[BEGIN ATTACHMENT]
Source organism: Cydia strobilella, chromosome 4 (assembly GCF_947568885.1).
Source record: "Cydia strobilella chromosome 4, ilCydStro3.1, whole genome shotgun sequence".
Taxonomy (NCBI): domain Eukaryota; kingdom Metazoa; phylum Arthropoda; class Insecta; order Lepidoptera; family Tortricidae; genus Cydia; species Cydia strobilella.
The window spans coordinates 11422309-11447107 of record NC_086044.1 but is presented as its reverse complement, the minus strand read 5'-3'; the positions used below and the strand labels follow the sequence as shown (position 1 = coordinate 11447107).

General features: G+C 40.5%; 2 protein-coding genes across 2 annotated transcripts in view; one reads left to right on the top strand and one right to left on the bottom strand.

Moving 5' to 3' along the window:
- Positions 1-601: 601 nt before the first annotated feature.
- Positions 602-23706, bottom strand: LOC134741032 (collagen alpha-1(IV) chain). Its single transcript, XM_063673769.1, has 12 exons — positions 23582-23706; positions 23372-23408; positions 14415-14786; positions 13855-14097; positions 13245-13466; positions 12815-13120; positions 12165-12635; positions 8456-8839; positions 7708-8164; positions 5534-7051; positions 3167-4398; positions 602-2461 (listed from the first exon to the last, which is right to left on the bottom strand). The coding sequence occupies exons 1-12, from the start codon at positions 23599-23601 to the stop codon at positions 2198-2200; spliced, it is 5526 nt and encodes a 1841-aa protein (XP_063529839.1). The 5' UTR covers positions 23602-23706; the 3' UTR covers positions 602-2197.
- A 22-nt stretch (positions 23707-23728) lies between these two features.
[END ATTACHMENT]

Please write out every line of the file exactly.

Source organism: Cydia strobilella, chromosome 4 (assembly GCF_947568885.1).
Source record: "Cydia strobilella chromosome 4, ilCydStro3.1, whole genome shotgun sequence".
Taxonomy (NCBI): domain Eukaryota; kingdom Metazoa; phylum Arthropoda; class Insecta; order Lepidoptera; family Tortricidae; genus Cydia; species Cydia strobilella.
The window spans coordinates 11422309-11447107 of record NC_086044.1 but is presented as its reverse complement, the minus strand read 5'-3'; the positions used below and the strand labels follow the sequence as shown (position 1 = coordinate 11447107).

General features: G+C 40.5%; 2 protein-coding genes across 2 annotated transcripts in view; one reads left to right on the top strand and one right to left on the bottom strand.

Moving 5' to 3' along the window:
- Positions 1-601: 601 nt before the first annotated feature.
- Positions 602-23706, bottom strand: LOC134741032 (collagen alpha-1(IV) chain). Its single transcript, XM_063673769.1, has 12 exons — positions 23582-23706; positions 23372-23408; positions 14415-14786; positions 13855-14097; positions 13245-13466; positions 12815-13120; positions 12165-12635; positions 8456-8839; positions 7708-8164; positions 5534-7051; positions 3167-4398; positions 602-2461 (listed from the first exon to the last, which is right to left on the bottom strand). The coding sequence occupies exons 1-12, from the start codon at positions 23599-23601 to the stop codon at positions 2198-2200; spliced, it is 5526 nt and encodes a 1841-aa protein (XP_063529839.1). The 5' UTR covers positions 23602-23706; the 3' UTR covers positions 602-2197.
- A 22-nt stretch (positions 23707-23728) lies between these two features.